5% adjustment in sailing time
TNO and the Port of Rotterdam Authority, which is a member of the ‘Global Industry Alliance to support low carbon shipping’, analysed all the movements of container ships sailing to Rotterdam port in 2017. ‘By supplying more accurate information to ships, 4 percent – or 134,000 tonnes – of CO2 emissions can be saved every year,’ explains Jan Hulskotte, Senior Researcher at TNO. ‘To do this, container ships would have to adjust their sailing speed by an average of 5 percent, and still arrive at the planned arrival time.’ And even more savings could be made if ships were better informed more than twelve hours before arrival.
Anchorage areas: even greater savings
The study also examined the impact of shorter waiting times in anchorage areas for all ships sailing to Rotterdam. In the bulk transport sector, ships sometimes have to wait at anchor for hours or even days; this is mainly due to contractual obligations. Hulskotte: ‘If this waiting time was an average of 12 hours shorter, that would really make a difference in percentage terms, with an annual reduction of 35 percent in emissions. So we’re talking about 188,000 tonnes of CO2 and 1,000 tonnes of nitrous oxides.’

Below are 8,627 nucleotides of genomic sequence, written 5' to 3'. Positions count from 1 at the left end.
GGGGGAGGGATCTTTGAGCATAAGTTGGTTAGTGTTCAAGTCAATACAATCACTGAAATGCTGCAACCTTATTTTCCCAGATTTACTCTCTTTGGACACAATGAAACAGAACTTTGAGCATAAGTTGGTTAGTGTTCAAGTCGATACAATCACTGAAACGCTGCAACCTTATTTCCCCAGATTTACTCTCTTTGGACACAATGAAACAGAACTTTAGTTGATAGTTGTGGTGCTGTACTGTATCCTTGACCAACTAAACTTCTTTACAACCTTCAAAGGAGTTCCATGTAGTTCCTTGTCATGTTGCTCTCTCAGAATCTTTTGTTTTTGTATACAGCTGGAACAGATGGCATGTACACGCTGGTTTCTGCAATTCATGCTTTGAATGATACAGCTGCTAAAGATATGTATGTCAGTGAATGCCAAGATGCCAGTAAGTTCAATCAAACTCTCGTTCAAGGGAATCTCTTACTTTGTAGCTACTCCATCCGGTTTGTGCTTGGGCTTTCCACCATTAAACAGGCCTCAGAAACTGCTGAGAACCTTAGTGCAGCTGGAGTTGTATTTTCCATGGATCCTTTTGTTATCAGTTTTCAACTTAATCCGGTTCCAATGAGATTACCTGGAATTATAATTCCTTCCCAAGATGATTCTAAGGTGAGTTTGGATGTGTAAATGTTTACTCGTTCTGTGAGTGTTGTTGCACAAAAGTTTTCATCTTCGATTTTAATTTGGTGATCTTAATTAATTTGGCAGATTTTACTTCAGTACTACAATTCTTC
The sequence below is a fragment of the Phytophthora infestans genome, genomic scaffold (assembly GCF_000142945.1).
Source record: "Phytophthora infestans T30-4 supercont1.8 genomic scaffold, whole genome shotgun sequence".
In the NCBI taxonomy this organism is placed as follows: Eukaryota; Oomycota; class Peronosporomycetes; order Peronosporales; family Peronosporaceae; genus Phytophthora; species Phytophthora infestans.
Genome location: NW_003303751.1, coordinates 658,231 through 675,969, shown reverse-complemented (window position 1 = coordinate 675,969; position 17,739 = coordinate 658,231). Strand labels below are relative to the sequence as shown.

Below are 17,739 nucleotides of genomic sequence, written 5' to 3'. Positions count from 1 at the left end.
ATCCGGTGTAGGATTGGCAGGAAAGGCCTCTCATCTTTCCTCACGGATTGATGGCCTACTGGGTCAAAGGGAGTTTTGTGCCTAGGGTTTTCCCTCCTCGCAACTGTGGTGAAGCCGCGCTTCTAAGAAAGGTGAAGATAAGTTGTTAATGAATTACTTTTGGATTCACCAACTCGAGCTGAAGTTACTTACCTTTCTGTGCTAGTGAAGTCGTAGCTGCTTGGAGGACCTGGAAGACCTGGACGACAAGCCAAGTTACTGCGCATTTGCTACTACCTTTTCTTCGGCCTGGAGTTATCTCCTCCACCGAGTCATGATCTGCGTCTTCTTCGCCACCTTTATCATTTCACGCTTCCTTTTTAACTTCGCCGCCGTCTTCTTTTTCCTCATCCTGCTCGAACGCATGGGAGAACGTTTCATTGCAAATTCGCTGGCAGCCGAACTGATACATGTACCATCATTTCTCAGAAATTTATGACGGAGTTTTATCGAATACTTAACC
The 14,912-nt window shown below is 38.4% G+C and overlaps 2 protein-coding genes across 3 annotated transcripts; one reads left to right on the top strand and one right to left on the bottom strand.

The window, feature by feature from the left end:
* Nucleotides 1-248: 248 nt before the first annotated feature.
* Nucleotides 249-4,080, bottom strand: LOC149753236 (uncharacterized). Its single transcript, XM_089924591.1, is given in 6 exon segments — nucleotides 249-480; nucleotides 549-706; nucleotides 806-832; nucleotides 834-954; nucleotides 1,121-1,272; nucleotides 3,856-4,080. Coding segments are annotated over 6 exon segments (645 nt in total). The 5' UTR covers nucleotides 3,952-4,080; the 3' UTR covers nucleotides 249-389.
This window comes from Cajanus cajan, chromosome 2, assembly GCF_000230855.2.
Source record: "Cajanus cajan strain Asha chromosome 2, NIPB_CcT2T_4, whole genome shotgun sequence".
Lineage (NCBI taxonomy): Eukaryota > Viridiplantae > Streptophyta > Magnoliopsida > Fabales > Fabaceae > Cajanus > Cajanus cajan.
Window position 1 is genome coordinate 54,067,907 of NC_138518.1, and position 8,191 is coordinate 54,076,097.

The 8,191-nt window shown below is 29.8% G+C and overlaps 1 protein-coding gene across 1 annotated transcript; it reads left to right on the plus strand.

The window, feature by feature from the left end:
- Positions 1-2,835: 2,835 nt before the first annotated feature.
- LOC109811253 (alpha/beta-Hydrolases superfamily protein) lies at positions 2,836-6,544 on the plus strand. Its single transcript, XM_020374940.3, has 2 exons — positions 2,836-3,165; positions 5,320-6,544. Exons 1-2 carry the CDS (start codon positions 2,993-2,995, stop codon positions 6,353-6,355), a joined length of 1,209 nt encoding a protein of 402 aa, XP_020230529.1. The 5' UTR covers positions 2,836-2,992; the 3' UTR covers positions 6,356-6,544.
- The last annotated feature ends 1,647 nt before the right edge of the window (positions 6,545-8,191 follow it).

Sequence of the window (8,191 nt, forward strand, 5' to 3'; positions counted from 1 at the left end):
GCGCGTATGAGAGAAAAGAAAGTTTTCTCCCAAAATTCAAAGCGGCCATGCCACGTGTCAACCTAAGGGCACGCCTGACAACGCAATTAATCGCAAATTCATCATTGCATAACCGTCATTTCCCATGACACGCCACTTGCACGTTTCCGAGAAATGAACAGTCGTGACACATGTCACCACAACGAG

CO2 emission-free operation in 2050
Allard Castelein, CEO of the Port of Rotterdam Authority: ‘Last year we asked the Wuppertal Institute to look into how the transport and logistical sectors could operate virtually CO2 emission-free by 2050. They said that our first step should be to take efficiency measures. This study shows that those measures are within reach.’
Port call optimisation
Earlier this year, the Port of Rotterdam Authority launched ‘Pronto’. This port call optimisation platform combines a variety of data sources so that a port call by a vessel can be planned as accurately as possible. This way, activities that must take place during the port call can be seamlessly coordinated with each other. The study data was immediately converted into a view in Pronto that makes just-in-time sailing possible. Shipping companies can see what the sailing speed was, what the ideal speed would have been and how much fuel and CO2 could have been saved. ‘It’s a great idea, and we hope that other ports will also start doing it,’ continues Castelein. ‘Only by working together intensively and taking action, we can reduce CO2 emissions.’